Was the re-election of President Obama a referendum on the political tactics of the religious right? Their deceptive tactics can be traced to the early 1990s with ‘stealth candidacy’. Stealth candidacy is the practice of running under a safe issue (synchronous stoplights, better roads, etc), or not discussing the divisive issues and trying to be everybody’s best friend, then upon election shifting gears into moral and divisive issues.
Mitt Romney and Paul Ryan both refused to discuss their plans for how they would save the economy. Their secrecy was interpreted as a ‘lack of a plan’. That irritated voters. The boneheaded comments about rape made by their constituents have their origins in fundamentalist scripture (Islam or Christianity) and could have been uttered by Roger Bunyan, one of the main characters in my movie, Bible Madness (which was shot in Southern California as ‘stealth candidacy’ was taking off).
My first observation of stealth candidacy occurred when Brad Parton, former mayor of Redondo Beach, CA, actually ran under the issue of synchronous stoplights only to switch gears into canceling a class in New Age healing at a local adult center. This was less than a year after the McMartin pre-school trial which wasted taxpayer money looking for underground tunnels leading from Manhattan Beach to Hollywood. The theory being Satanists, working under the cloak of child care, were spiriting away children for dark rituals in Hollywood.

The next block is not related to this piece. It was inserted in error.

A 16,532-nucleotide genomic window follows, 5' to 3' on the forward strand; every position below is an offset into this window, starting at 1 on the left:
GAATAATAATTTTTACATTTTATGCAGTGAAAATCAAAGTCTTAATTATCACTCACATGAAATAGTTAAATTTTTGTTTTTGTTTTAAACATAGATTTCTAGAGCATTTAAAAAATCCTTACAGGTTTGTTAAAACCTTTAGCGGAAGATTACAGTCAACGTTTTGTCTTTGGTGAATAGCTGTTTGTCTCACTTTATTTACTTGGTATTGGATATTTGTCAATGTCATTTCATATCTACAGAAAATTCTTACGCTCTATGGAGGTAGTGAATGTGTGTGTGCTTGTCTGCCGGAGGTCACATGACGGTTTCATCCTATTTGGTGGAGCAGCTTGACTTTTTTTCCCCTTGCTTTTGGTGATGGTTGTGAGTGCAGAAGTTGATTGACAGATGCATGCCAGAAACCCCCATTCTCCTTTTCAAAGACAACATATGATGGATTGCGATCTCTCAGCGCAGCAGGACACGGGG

Those not familiar with Southern California should check out mapquest for the exact distance between Manhattan Beach and Hollywood! How could anyone, under the cloak of secrecy, build a 28 mile underground tunnel in Los Angeles without any city official, police officer, or layman being unaware? It’s ridiculous, but that didn’t stop the wasting of valuable resources at ‘Salem West’ (as I began calling Manhattan Beach) when it came to exposing alleged ‘Satanic ritual abuse’. Since Redondo Beach is a hop, skip, and jump from Manhattan Beach, Parton was becoming a reincarnation of Cotton Mather!
Back during my fundamentalist days (1976-1980), I would go to Daytona Beach, Florida to witness to vacationing college students on Spring Break. One of the things we were taught was not to be too upfront about our real motive (which was ‘saving souls’). Instead, we were encouraged to tell the Spring Breakers we’re just ‘out talking to folks’ and then try to work the conversation to salvation.
“I don’t mean to be nosy or rude.” was the first segue to our real purpose.
“Of course you’re nosy and rude!” Our youth director told us, “But say it anyway because if you first approach people with ‘do you know for sure if you’d die today if you’d go to heaven?’, they’re not going to listen.” He would then quote a verse about ‘being deceitful yet true’ and that justified the Christian white lie to trick people into listening to our salvation spiel. This shame of revealing your true purpose translated into conservative politics.
We just witnessed during this past election season a parade of extreme fundamentalists and conservatives exposing their not so subtle religious agenda. Is it over? If not, do we have some breathing room to understand how America, via religion in politics, became the irrational nation we almost became? This transitional period is a good time to discuss the merits and demerits of politics, religion, and just who we are as a country.
Are we doomed as a country to be manipulated by fundamentalist extremists? Or, will we finally grasp that freedom is not meant for only one group?
Fire up the Roku and watch Bible Madness on television with your family, friends, or group.
It’s time to begin the dialogue.